Apple now accounts for more than 15% of Berkshire Hathaway’s book value

Here’s how much Warren Buffett’s Berkshire Hathaway has made on Apple.

John Ballard for The Motley Fool:

If you’re looking for great stock investment ideas, the holdings of Berkshire Hathaway are a good place to look. Warren Buffett’s investing prowess has returned Berkshire shareholders 20.5% in compound annual returns since 1965. At that rate, one dollar turns into nearly $25,000 after 53 years.

Apple is currently the largest stock holding of Berkshire Hathaway, and it is also the largest stock investment Buffett has ever made. But how much has the world’s greatest investor made on Apple stock?

At the end of 2018, Berkshire Hathaway’s cost basis in Apple stock was $36.044 billion. Berkshire owned 254.5 million shares at the end of the third quarter, which would be worth $66.9 billion at Apple’s current stock price of $262 per share. Based on the company’s most recently reported cost basis in the stock, Berkshire has an unrealized gain of about $30 billion so far.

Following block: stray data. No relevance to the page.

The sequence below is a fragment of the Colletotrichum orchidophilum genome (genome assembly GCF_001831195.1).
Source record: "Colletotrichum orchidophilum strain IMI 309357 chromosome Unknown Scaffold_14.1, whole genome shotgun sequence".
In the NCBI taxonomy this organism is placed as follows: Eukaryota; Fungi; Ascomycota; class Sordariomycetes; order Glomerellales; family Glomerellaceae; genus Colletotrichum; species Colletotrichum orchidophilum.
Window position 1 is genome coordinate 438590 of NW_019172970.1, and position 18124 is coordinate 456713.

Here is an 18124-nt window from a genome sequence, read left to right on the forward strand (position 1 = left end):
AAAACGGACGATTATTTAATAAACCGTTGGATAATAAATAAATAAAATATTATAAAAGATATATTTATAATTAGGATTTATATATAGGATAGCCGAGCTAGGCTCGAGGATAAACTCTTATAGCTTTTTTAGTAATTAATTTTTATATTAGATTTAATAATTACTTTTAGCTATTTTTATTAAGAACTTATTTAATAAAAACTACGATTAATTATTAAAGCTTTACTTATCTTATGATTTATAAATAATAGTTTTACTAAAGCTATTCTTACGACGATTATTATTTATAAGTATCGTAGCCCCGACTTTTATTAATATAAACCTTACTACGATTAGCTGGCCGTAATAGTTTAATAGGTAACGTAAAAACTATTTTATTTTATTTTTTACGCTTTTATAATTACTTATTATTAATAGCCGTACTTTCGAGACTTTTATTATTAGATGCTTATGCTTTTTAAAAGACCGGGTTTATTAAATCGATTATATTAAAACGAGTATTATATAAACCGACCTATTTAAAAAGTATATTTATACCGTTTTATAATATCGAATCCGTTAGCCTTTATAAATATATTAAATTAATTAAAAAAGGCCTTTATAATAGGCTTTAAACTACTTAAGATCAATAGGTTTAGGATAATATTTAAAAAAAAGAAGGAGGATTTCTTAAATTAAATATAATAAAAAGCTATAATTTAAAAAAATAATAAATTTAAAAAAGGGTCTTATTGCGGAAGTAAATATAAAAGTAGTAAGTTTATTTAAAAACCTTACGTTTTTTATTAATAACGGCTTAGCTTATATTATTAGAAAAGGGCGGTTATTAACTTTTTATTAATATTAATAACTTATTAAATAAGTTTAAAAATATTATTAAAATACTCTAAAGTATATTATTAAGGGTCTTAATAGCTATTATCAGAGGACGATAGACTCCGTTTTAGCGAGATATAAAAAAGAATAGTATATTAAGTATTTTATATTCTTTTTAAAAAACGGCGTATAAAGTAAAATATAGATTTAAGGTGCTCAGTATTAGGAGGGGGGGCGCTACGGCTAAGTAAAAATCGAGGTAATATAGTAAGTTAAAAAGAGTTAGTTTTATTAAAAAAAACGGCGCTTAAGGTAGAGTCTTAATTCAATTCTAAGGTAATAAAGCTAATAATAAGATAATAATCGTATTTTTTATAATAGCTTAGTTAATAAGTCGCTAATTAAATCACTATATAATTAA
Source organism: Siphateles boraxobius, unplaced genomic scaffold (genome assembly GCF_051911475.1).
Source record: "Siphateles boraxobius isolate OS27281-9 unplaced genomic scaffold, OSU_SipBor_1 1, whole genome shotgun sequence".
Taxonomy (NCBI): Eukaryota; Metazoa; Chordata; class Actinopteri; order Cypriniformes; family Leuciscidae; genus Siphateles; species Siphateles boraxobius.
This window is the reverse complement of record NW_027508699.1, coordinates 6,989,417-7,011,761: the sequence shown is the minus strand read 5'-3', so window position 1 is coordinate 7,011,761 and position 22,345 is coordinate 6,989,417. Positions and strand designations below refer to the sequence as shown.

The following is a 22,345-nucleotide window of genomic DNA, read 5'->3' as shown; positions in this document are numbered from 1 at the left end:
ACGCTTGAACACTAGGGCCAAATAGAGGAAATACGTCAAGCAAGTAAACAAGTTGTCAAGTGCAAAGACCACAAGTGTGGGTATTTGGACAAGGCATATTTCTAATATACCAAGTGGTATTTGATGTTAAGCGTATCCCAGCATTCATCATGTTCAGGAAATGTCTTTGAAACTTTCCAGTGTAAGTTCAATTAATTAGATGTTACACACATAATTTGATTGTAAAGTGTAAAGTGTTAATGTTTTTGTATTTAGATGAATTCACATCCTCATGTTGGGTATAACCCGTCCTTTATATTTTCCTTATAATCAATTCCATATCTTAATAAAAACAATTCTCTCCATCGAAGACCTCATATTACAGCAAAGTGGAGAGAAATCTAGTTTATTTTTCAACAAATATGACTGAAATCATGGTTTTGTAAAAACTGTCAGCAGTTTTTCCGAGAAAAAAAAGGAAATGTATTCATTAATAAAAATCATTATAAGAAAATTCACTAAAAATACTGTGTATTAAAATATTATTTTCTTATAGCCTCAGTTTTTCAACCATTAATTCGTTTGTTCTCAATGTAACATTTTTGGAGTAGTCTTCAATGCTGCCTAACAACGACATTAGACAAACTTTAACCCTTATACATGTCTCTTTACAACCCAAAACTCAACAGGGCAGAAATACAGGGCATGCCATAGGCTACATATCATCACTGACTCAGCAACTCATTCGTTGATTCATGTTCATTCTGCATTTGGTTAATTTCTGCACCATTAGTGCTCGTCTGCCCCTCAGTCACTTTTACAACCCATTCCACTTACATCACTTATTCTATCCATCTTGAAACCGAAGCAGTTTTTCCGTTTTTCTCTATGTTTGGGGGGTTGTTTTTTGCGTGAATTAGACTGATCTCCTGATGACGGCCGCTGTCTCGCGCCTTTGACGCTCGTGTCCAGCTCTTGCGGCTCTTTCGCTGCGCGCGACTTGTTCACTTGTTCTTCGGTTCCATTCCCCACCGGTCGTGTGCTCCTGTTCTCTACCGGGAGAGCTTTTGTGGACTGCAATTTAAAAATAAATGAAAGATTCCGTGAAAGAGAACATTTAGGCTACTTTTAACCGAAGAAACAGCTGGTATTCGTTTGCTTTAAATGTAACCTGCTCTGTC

Berkshire Hathaway is also earning $784 million in annual dividend income at Apple’s current quarterly payout of $0.77 per share.

MacDailyNews Take: $784 million in annual dividend income alone!


    1. Berkshire Hathaway’s cash position is $122B. That’s 22.7% of its $536.84B market cap.

      Remember when you couldn’t analyze Apple’s value fairly without first subtracting out its cash position? Back in the early 2000s, the company had an “ex-cash P/E” of about 8.

  1. That’s quite a turnaround for Buffett and Co. considering how he used to say how he wouldn’t invest in something (in this case, tech) he didn’t quite understand. I guess he finally understands what he needs to know about tech… that it makes money for him. (IBM stock wasn’t as favorable to him)

    Carl Icahn ONLY made $2B when he sold all his Apple stock back in 2016. He must be kicking himself about now. Sometimes hasty greed doesn’t always pay off as well. I think it’s doubtful what he replaced his Apple stock with paid off as well.

    1. I was also wondering about Carl Icahn. He dumped it and never got it back? Foolish. I don’t like Tim Cook’s lazy approach towards running hardware sku’s life-cycles; but I still hold the stock, because it’s still a solid company. I just know the company could thrive faster and better with a more aggressive/focused CEO.

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